The best and worst of London street style from the men’s shows
The fall 2019 men’s fashion show circuit just kicked of in London and with the menswear shows happening, you know your going to be seeing a lot of street style. In this video, I’m reacting to some of the London street style as presented in a slideshow from Vogue.com.
I touch on this in the video, but just want to say a quick word about street style and how it has evolved over the years into something very different than it used to be. I’d say about a decade ago, before the ubiquity of social media and the saturation of it we have today, that street style was a very genuine thing. There were a handful of publications that you looked at to give you the picture of what was happening, trends to look out for, and there was a certain mystique and elevated nature to the whole thing.
Nowadays, we are living in a very different time. And with the rise of what I like to call “look at me” culture, thanks in large part to Instagram, street style has morphed into something that resembles a carnival sideshow and, I would also say, has become a lot less interesting. Let me try to explain.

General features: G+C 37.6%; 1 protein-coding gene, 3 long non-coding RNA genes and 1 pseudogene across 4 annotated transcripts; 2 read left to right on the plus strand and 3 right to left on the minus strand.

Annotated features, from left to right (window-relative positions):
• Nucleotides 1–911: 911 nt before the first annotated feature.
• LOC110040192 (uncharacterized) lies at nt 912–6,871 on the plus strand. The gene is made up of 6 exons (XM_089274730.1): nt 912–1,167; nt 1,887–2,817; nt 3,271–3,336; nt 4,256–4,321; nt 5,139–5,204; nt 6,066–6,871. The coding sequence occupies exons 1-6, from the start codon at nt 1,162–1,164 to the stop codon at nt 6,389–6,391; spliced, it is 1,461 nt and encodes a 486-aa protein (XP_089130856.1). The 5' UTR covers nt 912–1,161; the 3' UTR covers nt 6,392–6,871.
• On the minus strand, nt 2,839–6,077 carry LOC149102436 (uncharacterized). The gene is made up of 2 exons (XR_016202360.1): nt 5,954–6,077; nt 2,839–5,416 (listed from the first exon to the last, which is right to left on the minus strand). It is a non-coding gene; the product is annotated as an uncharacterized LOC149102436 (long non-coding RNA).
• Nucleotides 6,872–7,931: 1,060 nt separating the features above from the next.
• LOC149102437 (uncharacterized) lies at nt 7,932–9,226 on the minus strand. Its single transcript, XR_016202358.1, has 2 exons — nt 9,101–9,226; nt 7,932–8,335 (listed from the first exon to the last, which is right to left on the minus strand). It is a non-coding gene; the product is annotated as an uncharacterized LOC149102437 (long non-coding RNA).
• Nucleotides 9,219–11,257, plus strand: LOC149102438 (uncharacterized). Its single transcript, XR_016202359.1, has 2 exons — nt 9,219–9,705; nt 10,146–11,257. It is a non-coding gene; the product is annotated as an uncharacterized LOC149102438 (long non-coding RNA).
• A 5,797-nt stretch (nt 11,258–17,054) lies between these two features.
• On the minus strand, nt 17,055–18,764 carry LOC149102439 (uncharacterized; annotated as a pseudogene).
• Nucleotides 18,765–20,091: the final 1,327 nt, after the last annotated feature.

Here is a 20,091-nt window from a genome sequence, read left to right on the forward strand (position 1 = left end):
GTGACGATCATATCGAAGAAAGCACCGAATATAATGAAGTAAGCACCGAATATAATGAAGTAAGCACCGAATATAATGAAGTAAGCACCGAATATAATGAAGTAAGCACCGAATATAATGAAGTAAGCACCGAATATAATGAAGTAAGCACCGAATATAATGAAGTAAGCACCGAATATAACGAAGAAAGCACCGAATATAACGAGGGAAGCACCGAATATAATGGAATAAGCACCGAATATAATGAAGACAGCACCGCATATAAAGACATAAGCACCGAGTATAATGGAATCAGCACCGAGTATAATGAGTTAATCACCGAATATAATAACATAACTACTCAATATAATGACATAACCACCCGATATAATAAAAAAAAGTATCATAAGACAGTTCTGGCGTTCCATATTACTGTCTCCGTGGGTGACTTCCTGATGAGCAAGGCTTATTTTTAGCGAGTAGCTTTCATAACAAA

In the past, the people who were going to the shows were the people who were supposed to, or needed to, be there. Fashion editors. Buyers. Designers. Now, there are a bunch of people showing up dressed in costumes trying to get their photo taken so they can feel famous if they happen to end up in a big publication’s photo roundup. It’s pretty sad and just one of the many reason I try to avoid the whole fashion week “scene” at all costs.
That’s not to say that there still isn’t some great street style and inspiration out there during these events. There certainly is a lot still to celebrate, as you’ll see in this roundup I choose to react to from Vogue.
I don’t know where to assign the most blame for what has become of fashion week street style. There is Instagram, for sure, which has bred a generation of narcissists hungry for fame, likes, and outside approval. However, the photographers are also to blame. The photographers are the on-the-ground editors. They’re choosing who to shoot. And, of course, they want to make their mark as well. Interesting shots of sometimes questionably interesting people get noticed.
If you’ve read this far, thank you. I’d love to continue the conversation in the comments.